It started Sunday morning. Having stayed up late the night before, J and I decided to sleep in as long as our bodies would remain horizontal. I remember thinking at one point (perhaps upon realizing that my Grandma had probably been awake for five hours by then) that Gee, isn’t it great that Daisy likes to sleep in, too? She never jumps on the bed at 6:30 to demand I let her out when there's still dew on the lawn!
Daisy, for those of you unfamiliar, is my four year-old Cairn Terrier. She was brought home after Marley, my first attempt at owning a Cairn, broke my heart by dying of kidney failure at 12 weeks of age in the summer of 2002. Daisy can shake the snot out of a stuffed devil and makes the strangest gurgles and whines while chewing a purple rubber shoe that lost its squeaker long ago. She’s also a champion barker: at the ringing telephone, at dogs walking by on the sidewalk, at squirrels with the temerity to scramble through our backyard, at human sneezes, at the call signal for our local public radio station.
But her sweet side makes up for it all. She’s my buddy, and never fails to crack me up with her nightly sprints around the house, her “nyum-nyum-nyum” growl when she’s annoyed, the way she play-bows before a single piece of kibble on the rug, dancing around it before burying it in the couch cushions.
Did I mention she can throw a tennis ball back at you? No small feat for someone lacking opposable thumbs!
When I finally came downstairs on Sunday Daisy sidled up next to me as usual, hoping I’d drop a bit of cereal on the floor. I noticed that she had a cut on the bridge of her nose. Upon closer inspection, I spotted several raised blisters across the top of her muzzle. I figured she must have simply gotten into something in the night—maybe she’d been bitten by a spider, or perhaps she was exhibiting a severe allergic response to some weeds she’d been sniffing and rooting around in during our walk late the night before. Either way, I was confident it would clear up by the end of the day. She's a terrier! Terriers are tough!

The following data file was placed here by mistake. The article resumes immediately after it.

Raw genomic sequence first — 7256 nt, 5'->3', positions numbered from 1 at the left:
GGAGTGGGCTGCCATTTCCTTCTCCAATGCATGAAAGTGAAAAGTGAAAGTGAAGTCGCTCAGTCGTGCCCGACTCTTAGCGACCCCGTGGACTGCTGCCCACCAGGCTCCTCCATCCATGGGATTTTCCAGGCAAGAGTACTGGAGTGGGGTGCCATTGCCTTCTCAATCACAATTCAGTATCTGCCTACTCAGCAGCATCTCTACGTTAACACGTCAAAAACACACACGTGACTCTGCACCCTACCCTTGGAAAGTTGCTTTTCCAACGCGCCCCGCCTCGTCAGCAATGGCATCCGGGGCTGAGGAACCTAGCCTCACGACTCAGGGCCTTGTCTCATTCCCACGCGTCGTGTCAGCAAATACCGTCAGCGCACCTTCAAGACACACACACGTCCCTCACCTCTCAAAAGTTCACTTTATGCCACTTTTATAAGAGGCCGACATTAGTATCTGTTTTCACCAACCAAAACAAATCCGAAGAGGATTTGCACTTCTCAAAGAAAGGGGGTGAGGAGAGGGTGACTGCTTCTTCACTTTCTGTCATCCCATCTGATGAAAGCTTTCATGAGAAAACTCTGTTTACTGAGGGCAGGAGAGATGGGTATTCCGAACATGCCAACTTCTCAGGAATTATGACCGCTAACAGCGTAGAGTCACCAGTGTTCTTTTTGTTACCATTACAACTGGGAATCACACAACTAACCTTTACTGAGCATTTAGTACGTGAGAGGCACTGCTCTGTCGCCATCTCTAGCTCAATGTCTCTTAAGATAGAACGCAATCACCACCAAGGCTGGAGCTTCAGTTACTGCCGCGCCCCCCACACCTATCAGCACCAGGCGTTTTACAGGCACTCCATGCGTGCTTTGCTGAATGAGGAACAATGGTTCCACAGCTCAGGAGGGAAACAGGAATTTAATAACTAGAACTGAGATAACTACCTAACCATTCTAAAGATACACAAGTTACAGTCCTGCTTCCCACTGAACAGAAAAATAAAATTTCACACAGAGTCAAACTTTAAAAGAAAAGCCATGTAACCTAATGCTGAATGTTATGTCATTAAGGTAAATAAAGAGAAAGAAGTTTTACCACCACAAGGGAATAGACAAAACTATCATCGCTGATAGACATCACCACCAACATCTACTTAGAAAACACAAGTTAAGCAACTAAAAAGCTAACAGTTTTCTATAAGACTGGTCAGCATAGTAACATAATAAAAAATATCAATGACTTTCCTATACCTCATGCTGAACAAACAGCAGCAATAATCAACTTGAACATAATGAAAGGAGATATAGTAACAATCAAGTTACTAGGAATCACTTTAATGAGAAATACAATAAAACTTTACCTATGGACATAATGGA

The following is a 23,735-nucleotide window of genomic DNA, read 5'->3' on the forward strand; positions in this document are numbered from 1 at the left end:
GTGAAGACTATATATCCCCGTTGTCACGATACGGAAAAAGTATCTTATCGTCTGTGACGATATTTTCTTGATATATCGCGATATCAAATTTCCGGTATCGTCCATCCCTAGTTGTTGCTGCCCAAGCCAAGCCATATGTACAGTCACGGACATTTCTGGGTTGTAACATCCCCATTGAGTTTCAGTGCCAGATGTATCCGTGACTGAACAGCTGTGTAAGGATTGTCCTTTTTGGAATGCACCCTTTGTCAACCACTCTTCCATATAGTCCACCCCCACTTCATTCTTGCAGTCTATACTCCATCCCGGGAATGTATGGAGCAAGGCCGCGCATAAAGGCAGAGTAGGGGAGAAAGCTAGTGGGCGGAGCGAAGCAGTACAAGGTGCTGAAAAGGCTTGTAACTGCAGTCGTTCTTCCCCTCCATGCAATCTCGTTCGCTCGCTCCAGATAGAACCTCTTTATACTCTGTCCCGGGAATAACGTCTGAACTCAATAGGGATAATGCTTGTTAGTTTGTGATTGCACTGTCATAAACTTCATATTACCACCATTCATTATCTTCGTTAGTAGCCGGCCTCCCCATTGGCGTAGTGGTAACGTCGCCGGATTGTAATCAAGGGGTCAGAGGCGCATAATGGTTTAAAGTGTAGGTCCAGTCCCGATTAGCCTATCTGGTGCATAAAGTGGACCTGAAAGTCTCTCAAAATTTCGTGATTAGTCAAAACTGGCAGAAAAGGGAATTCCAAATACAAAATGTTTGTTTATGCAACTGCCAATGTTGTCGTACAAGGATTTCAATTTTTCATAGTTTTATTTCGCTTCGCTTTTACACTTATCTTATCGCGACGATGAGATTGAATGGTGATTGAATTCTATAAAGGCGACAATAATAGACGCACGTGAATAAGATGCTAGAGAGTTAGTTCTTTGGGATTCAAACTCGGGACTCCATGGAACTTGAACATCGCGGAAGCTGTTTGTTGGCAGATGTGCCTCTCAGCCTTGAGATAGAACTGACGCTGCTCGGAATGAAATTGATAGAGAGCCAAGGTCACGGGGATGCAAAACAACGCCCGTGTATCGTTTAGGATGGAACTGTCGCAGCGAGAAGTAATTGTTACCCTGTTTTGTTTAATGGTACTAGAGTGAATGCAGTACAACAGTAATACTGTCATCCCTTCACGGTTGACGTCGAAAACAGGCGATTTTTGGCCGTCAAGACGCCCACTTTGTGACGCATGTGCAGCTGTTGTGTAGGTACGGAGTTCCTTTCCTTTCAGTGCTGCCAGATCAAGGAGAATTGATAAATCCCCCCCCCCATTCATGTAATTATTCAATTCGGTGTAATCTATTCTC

I was wrong. By Sunday night her upper nose was a swollen, bleeding mess. She was lethargic, looking at me as if to say: just make it stop. So like the good little hypochondriac that I am, I got online to see if I could determine what the problem might be.
What an interstellar mistake. By the end of the night I was sobbing, determined that she had an autoimmune disease that would require lifelong, painful treatments and we’d have to say good-bye to her long before we should. I wondered how I could come home from work if she wasn’t there to greet me at the door, wagging her tail and flopping onto her back for a reunion belly-rub. I could visualize the empty, quiet house, her untouched basket of toys in the corner, the fact that I'd probably still find doghair on the furniture, maybe a long-lost chunk of rawhide wedged behind the fridge even years after she was gone--talk about your recipe for an intense crying jag. Good god it can suck to have an overactive, worry-prone imagination.